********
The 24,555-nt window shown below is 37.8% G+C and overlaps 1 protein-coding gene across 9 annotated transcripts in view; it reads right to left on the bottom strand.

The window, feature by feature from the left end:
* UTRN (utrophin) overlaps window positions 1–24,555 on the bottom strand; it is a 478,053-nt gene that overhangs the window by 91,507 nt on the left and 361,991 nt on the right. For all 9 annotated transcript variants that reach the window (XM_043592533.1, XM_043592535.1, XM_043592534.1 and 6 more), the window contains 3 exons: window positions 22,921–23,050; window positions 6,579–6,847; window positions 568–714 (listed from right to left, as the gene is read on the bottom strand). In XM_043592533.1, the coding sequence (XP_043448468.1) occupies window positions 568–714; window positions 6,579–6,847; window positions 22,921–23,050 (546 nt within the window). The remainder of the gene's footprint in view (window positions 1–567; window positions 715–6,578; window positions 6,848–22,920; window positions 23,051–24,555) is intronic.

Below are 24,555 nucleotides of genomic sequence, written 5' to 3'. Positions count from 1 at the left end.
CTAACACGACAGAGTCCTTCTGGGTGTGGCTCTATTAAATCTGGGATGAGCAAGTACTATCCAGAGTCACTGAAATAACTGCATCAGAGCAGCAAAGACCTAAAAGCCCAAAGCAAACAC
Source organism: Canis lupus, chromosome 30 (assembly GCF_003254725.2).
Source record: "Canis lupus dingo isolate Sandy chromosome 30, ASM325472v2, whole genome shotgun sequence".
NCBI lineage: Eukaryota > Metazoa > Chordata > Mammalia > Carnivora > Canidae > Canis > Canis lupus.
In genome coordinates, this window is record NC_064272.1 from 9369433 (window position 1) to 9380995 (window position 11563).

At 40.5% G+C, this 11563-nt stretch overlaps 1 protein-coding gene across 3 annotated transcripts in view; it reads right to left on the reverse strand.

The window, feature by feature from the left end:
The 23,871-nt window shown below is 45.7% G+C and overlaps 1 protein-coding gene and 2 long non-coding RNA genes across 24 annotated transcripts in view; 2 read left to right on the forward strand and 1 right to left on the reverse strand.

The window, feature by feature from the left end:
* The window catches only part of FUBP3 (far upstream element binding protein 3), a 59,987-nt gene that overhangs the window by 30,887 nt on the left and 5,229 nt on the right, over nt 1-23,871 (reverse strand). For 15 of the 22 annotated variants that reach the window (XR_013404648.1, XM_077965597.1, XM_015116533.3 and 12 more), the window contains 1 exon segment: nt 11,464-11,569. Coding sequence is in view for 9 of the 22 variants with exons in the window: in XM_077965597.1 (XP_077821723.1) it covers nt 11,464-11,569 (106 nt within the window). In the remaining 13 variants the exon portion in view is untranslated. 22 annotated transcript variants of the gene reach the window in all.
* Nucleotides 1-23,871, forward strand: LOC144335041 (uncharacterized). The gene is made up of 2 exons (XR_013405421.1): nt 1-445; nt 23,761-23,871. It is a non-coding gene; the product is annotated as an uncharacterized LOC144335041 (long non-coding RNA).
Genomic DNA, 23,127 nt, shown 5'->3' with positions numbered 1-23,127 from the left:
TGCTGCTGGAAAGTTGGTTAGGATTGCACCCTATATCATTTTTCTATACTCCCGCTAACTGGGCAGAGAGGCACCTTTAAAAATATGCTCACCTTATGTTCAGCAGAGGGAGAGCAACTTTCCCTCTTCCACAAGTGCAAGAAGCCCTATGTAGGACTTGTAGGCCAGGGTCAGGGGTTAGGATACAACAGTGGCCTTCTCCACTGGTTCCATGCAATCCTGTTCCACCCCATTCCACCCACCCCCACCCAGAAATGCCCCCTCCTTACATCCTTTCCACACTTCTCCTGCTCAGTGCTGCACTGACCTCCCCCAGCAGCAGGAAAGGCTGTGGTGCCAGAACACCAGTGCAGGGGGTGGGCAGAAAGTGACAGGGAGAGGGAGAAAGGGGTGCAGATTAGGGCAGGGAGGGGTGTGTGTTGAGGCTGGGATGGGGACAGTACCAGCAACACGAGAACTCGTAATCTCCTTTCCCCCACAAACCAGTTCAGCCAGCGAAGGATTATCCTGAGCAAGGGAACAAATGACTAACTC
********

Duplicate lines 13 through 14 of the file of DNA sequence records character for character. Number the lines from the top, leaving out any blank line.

The window, feature by feature from the left end:
* The window catches only part of FUBP3 (far upstream element binding protein 3), a 59,987-nt gene that overhangs the window by 30,887 nt on the left and 5,229 nt on the right, over nt 1-23,871 (reverse strand). For 15 of the 22 annotated variants that reach the window (XR_013404648.1, XM_077965597.1, XM_015116533.3 and 12 more), the window contains 1 exon segment: nt 11,464-11,569. Coding sequence is in view for 9 of the 22 variants with exons in the window: in XM_077965597.1 (XP_077821723.1) it covers nt 11,464-11,569 (106 nt within the window). In the remaining 13 variants the exon portion in view is untranslated. 22 annotated transcript variants of the gene reach the window in all.